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* taste,' ' fancy :'-because if such distinctions possess a necessary and universal character, they must come into play' (according to his expression) when the credibility of Revelation is under discussion. If these moral distinctions are illusory,-if they exist only relatively to human intellect and con. dition,--then we are not entitled from our perception of them to predicate of the Deity any moral attributes : nor to hesitate about receiving an offered revelation, on account of any qualities which it may ascribe to Him. If on the other hand, the moral distinctions perceptible by us, exist in the nature of things,--if they are eternal, universal, and immutable ;-it follows irresistibly that no external evidence whatever can give credibility to a revelation which ascribes immoral qualities or acts to the Supreme Being.-But the former supposition carries in its train a very formidable difficulty. If these moral perceptions of ours are fallacious--if they do not inform us of an eternal and immutable distinction between right and wrong-where is it possible to find a foundation, on which any divine revelation may build a claim to conviction or obedience? -Not certainly upon the moral qualities of the Being from whom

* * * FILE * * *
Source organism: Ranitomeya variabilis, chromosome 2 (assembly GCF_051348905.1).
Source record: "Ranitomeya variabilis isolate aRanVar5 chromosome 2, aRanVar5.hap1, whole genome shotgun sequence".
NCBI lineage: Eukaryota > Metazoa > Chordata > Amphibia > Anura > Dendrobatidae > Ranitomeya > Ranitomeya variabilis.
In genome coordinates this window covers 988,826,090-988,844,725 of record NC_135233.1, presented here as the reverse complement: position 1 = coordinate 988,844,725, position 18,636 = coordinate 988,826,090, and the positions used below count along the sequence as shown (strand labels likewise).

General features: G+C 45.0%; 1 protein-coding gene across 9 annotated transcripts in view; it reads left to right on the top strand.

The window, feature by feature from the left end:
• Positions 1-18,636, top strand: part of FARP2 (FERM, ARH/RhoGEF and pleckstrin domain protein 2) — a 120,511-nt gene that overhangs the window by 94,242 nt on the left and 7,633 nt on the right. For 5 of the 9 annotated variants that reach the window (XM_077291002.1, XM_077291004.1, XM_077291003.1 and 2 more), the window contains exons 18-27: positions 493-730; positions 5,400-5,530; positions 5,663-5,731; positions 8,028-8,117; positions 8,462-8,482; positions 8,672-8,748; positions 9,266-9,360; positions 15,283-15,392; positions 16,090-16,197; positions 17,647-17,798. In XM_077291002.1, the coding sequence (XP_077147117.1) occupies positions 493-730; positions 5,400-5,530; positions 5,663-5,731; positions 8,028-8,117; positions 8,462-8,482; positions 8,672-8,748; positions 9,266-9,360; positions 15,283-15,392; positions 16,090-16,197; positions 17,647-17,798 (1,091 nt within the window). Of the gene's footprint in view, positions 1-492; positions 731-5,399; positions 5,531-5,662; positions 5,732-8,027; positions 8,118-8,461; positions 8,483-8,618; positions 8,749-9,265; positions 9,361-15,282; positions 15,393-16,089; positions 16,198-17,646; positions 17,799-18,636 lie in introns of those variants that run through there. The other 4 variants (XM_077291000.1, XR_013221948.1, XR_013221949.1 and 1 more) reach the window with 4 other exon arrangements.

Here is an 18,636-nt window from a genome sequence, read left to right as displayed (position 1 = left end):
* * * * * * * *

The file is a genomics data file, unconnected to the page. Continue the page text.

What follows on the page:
it proceeds : because by supposition the mos ral distinctions we are previously acquainted with, are either wholly illusory, or such as respect only the sentiments and actions of man. Is it replied, that the revelation itself informs us of the existence of moral perfections in the character of the Being from whom it proceeds? The reply is not only subversive of Dr C.'s system, which excludes the information afforded by revelation from forming any part of the evidence, but is a palpable petitio principii. For why do we give credit to this information ? Because it is communicated to us by a Being of all moral perfection. The reply therefore assigns as the foundation of our belief in the moral perfections of God, our belief in his moral perfections.—Is it alleged that this belief is founded on the external evidence? - This is also reasoning in a circle : for the external evidence, as has already been shewn, is inconclusive unless founded on the same principle. Nay, it is farther obvious, that to those who question the immutability and uni. versality of moral distinctions perceptible by man,—it is in vain that revelation proffers information respecting the veracity, justice, goodness, or other moral attributes of God.
For, if these qualities as they exist in other beings, may be essentially different from what they are as they exist in man-if they'are in their nature resolvable into their opposites, into each other, or into any other qualities whatsoever it follows that when attributes are predicated of the Supreme Being, under the ternis veracity, justice, &c. no information whatever is conveyed to man; revelation has no basis of truth whereon to rest; and the terms in which she describes the moral character of the Deity are unintelligible. *